Sunday, December 5, 2021




By Monte Lazarus

The Girl with the Dragon Tattoo

Rooney Mara is mesmerizing as Lisbeth Salander, the tiny birdlike product of the Digital Age. She’s tattooed, pierced in all the wrong places, fierce, anti-social, abused, and sheathed in black leather and even wearing “Oliver Twist” gloves with the fingers cut out. Lisbeth is a genius computer hack. She joins forces with Mikael Blomqvist (ably played by Daniel Craig) a journalist who is on the wrong end of a very expensive libel suit. Ms. Mara’s performance is truly remarkable.

The film is shot in cold, desolate Sweden where snow is punctuated from time-to-time by rain or sleet. Much of the action takes place on an isolated private island owned by the very wealthy and very despicable Vanger clan, who range from corporate parasites to exiles to outright criminals and Nazis. The one possibly upright family member is old Henrik Vanger (portrayed by the inimitable Christopher Plummer) who hires Blomqvist to look into an apparent crime committed decades ago. In the course of pursuing leads Blomqvist is introduced to Salander, and the two work together to solve the puzzle. The issue is the mysterious disappearance and presumed murder of Henrik’s niece, Harriet. In order to find the answer Blomqvist must interact, as best he can, with the very nasty Vangers, most of whom do not even talk to one another.

From scene to scene Salander, abetted by Blomqvist and an aging detective, flits across the screen – often on a high speed motorcycle – and skillfully hacks into computers to arrange the puzzle pieces. In the course of all this her past as an abused young girl slowly develops, and explains her behavior.

The soundtrack, while not disconcerting, enhances the gloom and punctuates the excitement. The photography is superb as it captures the overriding gloom of the island and Sweden in winter. For the queasy, be aware that the film is violent and has a full range of explicit sexual content. It’s not to titillate, but rather to illustrate the gruesome nature of the segment of society and the plain rotten core of the Vangers.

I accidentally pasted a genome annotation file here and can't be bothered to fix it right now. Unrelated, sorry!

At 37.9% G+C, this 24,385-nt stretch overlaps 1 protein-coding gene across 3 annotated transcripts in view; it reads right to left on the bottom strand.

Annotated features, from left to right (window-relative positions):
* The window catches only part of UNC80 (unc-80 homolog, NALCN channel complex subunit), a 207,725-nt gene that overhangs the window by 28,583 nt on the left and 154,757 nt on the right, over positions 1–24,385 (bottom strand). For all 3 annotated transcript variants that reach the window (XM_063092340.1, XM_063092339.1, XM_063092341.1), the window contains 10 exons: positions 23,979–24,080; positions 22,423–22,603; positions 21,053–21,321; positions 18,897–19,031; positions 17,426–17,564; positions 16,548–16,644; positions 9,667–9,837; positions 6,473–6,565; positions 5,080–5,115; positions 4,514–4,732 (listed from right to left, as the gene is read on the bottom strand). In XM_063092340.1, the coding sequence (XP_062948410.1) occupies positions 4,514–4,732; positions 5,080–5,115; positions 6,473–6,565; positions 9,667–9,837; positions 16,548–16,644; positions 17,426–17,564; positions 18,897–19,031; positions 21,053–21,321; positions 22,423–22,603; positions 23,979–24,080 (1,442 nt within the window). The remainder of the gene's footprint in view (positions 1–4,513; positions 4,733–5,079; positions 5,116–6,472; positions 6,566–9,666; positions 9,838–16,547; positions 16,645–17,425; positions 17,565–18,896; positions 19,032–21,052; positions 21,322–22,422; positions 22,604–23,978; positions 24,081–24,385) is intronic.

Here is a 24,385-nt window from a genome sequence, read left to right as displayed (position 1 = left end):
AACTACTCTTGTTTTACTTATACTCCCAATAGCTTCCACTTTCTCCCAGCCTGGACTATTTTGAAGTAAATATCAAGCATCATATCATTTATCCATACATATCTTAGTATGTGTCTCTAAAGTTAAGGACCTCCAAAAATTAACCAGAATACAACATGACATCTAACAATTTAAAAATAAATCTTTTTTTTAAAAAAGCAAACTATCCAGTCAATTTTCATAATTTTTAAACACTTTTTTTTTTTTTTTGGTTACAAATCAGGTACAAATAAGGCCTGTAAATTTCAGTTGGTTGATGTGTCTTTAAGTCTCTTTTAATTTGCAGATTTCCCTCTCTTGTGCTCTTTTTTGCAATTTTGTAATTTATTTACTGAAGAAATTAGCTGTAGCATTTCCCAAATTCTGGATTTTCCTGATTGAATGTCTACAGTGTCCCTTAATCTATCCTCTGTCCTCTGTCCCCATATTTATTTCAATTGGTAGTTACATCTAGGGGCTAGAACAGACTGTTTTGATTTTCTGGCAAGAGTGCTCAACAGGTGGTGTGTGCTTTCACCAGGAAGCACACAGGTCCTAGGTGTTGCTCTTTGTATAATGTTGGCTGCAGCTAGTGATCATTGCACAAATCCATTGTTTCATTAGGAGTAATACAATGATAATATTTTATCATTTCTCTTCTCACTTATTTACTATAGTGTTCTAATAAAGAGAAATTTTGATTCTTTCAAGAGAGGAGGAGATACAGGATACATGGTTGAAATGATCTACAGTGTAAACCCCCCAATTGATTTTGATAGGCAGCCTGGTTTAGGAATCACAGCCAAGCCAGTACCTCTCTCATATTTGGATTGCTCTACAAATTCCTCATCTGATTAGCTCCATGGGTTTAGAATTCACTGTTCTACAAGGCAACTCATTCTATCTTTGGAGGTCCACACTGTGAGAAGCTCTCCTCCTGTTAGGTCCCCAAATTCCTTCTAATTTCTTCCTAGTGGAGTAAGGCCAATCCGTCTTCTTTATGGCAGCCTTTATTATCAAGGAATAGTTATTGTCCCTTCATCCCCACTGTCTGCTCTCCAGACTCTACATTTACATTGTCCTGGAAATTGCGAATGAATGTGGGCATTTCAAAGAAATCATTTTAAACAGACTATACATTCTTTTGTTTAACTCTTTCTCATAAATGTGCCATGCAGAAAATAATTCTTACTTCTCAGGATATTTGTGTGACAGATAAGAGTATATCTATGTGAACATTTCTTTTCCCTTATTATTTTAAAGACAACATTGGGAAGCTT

Director David Fincher ably transitions from the early disgrace of Blomqvist to the search for the truth and to the brutal aftermath. Ultimately the film belongs to Ms. Mara in a startling and compelling portrayal of the troubled and vengeful Lisbeth Salander. It’s a portrait that lingers long after the credits disappear.



We Bought A ZOO

“We Bought a Zoo” is the ultimate feel good movie. It’s based on a true story that actually took place in Devon, England. Cameron Crowe, noted for directing “Jerry Maguire”, “Almost Famous”, and several other hit movies, decided to try his hand at family entertainment.

Benjamin Mee (Matt Damon in a much different role than usual for him) is desolate after his wife’s death. He has two kids; a precocious young daughter and a surly teenage son. Adrift, Mee looks to change the direction of his life, and winds up buying a dilapidated house close to Los Angeles, with (Surprise!) a dilapidated zoo. The wee daughter is entranced; the son is estranged. Aided and abetted by a zoo staff that wants to save the zoo, Benjamin strives to restore it. He, of course (this is Hollywood after all) meets and surmounts all hurdles, including a real financial pickle. Even his dubious accountant brother is ultimately won over.

The interaction between Damon, Scarlett Johansson (as a good looking zoo keeper), Patrick Fugit as a worker with a real monkey on his back, a mostly drunk enclosure expert (Angus MacFayden) and very friendly animals, including a grizzly bear that escapes briefly, is fine. Nothing gets very exciting or is terribly suspenseful. Young son Dylan (Colin Ford) is enchanted by a young zoo apprentice (Elle Fanning) who works diligently to get Dylan out of his funk. Daughter Rosie (Maggie Elizabeth Jones) is a cute little scene stealer, and John Michael Higgins is mildly threatening as a government inspector who may – or may not – close down the zoo.

The film’s main crisis revolves around son Dylan who spends his time drawing violent scenes and blaming his father for mom’s death and the aftermath. Dylan does not like leaving urban Los Angeles for the woodsy life and adorable animals. Dylan’s struggles with adolescence and his mom’s death represent the most serious underpinnings of the movie. For those who care, in real life Benjamin’s wife died after they bought the zoo, not before. The zoo is in England.

The musical score has snippets of Randy Newman, Neil Young and Tom Petty, and enlivens the script. Crowe directs with a light touch, apparently geared for a young audience. There are some amusing scenes and Matt Damon is captivating as usual.


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